After several knee surgeries, Roger Federer announced his retirement from competitive tennis at 41. During his career, he won 20 Grand Slam titles, spent five seasons ranked No. 1, and, together with rivals Rafael Nadal and Novak Djokovic, helped to establish a golden era of men’s tennis.
On Thursday, Federer wrote on his social media platforms, “As many of you know, the previous three years have given me hardships in the shape of injuries and operations.” “I’ve put in a lot of effort to be back in top competitive shape. The message my body has been sending me lately is clear, but I am also aware of its potential and limitations.
Only contemporary players Nadal (22) and Djokovic have more Grand Slam victories (20) than Federer (21).
Tennis player Roger Federer said he still plans to compete, “just not in Grand Slams or on the circuit.” He confirmed in mid-August that he had undergone another knee surgery after not participating in a competitive match since reaching the Wimbledon quarterfinals in 2021.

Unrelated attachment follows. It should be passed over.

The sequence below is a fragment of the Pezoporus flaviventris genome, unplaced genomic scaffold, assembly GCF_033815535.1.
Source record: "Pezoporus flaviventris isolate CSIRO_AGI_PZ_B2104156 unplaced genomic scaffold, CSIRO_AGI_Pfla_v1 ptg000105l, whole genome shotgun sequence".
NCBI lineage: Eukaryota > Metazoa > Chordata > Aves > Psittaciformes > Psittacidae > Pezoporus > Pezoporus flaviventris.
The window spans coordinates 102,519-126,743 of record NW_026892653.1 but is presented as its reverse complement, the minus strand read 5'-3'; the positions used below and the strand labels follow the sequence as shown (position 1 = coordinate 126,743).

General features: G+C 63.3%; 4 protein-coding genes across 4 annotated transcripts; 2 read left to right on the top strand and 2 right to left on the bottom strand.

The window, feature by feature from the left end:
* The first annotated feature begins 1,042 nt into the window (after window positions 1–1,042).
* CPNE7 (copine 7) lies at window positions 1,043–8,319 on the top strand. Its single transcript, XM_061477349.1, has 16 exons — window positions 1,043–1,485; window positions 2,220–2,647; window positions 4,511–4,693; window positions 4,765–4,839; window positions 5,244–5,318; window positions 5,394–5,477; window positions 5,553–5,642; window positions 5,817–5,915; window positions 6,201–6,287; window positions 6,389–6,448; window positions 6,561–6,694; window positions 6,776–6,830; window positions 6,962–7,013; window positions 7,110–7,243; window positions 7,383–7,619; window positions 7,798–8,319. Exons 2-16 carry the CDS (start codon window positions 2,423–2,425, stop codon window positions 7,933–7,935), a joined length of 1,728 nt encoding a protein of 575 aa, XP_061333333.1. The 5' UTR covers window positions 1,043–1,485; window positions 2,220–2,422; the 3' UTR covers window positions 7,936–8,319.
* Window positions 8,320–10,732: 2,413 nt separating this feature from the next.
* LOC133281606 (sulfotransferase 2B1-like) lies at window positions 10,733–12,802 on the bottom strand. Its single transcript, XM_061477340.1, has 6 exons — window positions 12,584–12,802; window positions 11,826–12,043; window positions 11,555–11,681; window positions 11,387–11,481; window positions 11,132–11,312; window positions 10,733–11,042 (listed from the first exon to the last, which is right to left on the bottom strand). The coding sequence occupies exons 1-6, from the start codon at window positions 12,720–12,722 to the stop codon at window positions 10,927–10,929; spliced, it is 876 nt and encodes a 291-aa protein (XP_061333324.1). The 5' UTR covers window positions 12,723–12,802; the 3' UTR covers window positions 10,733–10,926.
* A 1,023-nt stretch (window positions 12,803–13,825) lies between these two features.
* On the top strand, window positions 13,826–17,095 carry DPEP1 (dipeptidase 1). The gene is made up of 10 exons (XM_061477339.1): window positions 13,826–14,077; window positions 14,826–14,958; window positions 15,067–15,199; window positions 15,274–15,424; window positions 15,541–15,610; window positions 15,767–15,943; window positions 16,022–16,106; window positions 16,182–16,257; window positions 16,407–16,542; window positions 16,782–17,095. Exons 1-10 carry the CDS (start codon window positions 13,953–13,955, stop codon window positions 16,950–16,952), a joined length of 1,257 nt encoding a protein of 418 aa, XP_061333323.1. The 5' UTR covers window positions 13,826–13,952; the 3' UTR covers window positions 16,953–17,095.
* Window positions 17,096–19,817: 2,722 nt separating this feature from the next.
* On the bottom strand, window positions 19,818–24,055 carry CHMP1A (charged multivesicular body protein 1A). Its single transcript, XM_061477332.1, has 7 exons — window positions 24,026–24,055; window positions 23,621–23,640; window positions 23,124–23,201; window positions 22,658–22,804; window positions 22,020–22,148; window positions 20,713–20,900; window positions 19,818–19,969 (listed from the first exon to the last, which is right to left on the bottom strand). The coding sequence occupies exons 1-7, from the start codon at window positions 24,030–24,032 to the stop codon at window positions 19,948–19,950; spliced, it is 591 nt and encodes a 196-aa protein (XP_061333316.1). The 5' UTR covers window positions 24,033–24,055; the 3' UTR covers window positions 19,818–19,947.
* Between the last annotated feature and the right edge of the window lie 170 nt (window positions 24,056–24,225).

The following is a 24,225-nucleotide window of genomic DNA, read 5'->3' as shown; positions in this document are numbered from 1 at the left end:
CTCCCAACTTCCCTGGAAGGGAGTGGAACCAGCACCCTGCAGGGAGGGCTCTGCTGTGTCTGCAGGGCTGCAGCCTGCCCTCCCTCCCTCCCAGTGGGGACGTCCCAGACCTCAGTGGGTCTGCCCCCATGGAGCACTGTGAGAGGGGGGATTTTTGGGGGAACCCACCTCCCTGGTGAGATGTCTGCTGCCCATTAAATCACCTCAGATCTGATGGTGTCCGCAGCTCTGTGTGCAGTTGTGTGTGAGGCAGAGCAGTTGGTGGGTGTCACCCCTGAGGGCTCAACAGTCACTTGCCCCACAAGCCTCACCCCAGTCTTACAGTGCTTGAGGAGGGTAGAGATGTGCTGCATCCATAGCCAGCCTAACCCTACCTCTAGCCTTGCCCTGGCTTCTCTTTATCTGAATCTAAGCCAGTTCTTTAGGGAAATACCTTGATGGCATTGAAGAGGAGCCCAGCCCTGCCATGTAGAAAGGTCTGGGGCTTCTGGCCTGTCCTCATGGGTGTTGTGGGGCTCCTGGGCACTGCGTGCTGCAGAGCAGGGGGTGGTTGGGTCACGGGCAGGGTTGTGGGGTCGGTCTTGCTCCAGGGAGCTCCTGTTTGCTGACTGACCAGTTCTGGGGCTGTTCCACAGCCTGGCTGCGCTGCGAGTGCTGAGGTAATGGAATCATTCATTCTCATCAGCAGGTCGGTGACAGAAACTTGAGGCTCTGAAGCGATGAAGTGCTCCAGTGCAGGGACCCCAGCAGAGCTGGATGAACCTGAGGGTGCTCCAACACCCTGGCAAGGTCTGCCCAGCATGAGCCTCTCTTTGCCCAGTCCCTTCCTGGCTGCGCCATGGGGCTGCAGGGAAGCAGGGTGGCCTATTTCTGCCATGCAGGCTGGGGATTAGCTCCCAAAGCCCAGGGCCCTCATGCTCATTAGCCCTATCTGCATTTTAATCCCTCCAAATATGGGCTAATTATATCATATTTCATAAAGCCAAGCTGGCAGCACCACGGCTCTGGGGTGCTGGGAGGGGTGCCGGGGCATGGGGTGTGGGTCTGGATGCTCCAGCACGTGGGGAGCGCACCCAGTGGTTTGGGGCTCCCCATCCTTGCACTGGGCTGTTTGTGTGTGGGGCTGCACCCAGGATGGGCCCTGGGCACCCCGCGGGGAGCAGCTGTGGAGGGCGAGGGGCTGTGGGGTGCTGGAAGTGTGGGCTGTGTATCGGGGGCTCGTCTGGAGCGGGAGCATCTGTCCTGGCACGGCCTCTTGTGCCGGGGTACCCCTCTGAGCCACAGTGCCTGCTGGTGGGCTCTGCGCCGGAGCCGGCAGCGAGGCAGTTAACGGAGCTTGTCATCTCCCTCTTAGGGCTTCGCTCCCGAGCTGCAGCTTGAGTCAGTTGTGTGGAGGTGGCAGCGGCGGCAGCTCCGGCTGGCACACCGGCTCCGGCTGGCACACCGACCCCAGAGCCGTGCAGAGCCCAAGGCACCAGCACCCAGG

Roger Federer, Easily One Of The Greats In Center Court, Announces Retirement:
However, he had made an appearance at a celebration honoring Centre Court’s 100th birthday at the All England Club in July and expressed a desire to return to play there “one more time.” Additionally, he had stated that he would make a comeback to the competition at the October Swiss Indoors.
They participate in the Laver Cup in London from September 23–25 as a member of Team Europe. The three-day team competition, managed by Federer’s management firm and named after the great Australian Rod Laver, pits six of Europe’s best players against six from the rest of the world.
The Associated Press was informed by Tony Godsick, Federer’s agent since 2005, that the tennis player has been experiencing difficulties with his most recent knee surgery recovery.